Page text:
Here's The Difference Between Pancetta And Guanciale

Have you ever seen "guanciale" listed on a menu and asked the server what it was? Many cooks believe you can use guanciale and pancetta interchangeably, but most Italians would gasp at that suggestion. Similarly, there's often confusion between pancetta and prosciutto, since they sound vaguely similar. However, while prosciutto can be consumed straight out of the package, it's generally suggested that raw, cubed pancetta should be cooked.

Getting back to pancetta and guanciale: They are both types of Italian salumi that are cured for several weeks. The biggest difference between the two is in the cut of pork and the spices used to cure each meat (via Due Cucina). With pancetta, pork belly is cured in salt and pepper. The meat can be sold sliced thin or cubed. Guanciale, on the other hand, is pork jowl (pig cheek), which is cured in salt and spices such as pepper, sage, rosemary, and garlic, according to Great Italian Chefs. Guanciale is usually sold sliced. Both pancetta and guanciale are salty and fatty.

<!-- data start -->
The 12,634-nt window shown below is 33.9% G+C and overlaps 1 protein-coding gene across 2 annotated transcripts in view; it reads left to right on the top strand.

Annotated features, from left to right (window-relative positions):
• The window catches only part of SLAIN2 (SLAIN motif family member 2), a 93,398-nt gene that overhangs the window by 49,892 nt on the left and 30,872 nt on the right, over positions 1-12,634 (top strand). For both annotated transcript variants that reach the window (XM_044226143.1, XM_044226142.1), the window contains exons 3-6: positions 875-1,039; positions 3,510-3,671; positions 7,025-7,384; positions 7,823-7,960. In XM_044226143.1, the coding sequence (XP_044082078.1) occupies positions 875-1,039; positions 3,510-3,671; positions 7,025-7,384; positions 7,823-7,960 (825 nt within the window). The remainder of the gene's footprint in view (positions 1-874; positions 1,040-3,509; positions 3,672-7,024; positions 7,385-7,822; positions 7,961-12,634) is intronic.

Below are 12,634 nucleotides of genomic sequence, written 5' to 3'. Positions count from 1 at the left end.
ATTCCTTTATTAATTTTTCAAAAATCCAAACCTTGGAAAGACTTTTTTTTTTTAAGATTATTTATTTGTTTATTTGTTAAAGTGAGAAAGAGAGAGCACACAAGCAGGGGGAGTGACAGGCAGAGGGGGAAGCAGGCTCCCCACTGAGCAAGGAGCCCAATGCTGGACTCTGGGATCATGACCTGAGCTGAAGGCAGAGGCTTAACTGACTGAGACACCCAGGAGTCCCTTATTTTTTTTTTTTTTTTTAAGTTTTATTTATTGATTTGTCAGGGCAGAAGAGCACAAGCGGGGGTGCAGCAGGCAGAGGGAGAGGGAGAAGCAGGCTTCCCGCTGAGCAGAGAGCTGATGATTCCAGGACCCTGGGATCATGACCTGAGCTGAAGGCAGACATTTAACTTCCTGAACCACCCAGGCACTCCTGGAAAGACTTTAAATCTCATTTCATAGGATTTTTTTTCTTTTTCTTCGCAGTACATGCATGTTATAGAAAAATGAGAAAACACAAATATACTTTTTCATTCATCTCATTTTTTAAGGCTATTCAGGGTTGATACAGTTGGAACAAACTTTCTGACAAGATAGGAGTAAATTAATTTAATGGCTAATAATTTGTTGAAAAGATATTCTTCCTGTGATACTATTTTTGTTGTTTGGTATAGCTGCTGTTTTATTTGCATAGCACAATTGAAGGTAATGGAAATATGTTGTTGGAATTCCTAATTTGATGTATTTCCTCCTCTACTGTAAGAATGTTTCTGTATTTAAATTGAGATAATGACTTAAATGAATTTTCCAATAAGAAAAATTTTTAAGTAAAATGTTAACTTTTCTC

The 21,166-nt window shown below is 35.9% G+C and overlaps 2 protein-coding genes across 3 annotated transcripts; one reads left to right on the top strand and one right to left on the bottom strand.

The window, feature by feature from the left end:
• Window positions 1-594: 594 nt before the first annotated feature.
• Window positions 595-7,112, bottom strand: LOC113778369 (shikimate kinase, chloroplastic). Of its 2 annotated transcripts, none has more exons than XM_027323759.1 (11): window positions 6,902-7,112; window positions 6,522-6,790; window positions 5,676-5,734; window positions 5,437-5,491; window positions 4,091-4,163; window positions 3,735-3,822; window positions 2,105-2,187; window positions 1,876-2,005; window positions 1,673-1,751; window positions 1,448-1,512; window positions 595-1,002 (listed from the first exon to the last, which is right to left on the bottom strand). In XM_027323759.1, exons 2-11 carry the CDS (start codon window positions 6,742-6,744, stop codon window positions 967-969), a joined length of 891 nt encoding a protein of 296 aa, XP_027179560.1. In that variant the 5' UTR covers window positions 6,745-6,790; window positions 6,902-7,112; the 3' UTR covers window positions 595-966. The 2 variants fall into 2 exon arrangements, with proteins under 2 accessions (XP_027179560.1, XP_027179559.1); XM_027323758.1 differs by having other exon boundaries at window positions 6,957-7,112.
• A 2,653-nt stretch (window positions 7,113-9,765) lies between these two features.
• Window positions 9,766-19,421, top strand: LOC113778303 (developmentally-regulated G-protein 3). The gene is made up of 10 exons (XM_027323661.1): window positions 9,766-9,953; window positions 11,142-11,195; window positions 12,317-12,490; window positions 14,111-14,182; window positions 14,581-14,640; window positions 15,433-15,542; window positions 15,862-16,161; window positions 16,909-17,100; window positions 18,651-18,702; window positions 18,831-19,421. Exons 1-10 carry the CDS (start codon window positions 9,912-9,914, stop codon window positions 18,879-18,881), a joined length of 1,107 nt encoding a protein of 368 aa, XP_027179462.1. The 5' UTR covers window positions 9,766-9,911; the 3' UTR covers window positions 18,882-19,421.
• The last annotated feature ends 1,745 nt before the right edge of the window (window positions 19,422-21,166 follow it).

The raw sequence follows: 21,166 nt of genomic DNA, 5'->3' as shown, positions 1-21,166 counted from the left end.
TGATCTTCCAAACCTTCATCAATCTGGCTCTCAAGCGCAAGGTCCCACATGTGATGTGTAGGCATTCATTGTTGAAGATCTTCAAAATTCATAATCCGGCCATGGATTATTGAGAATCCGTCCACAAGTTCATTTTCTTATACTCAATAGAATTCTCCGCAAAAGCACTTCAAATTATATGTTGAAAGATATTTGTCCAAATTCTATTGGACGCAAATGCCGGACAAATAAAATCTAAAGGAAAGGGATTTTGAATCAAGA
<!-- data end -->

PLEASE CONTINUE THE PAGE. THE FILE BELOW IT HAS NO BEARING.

How to use guanciale and pancetta in recipes

Since pork cheek fat is firmer than belly or back fat, according to salumi maker Filippo Gambassi, guanciale contains more valuable fat. He told La Cucina Italiana that guanciale can be used in Italian pasta recipes such as Carbonara, Amatriciana, and Gricia, as well as thin-sliced on top of bread as a lardo. A simple recipe of guanciale and kale can deliver fatty, salty, porky satisfaction any night of the week (via Kitchn).

Pancetta, which may be easier to find in your local grocery store than guanciale, works in a number of recipes, from savory to sweet. A Parmesan bread pudding is made better topped with slices of pancetta. Roasted cabbage will never be the same once you drizzle pancetta vinaigrette over it. And just try to go back to tomato sauce once you toss crispy pancetta and pine nuts throughout your pappardelle (via Epicurious).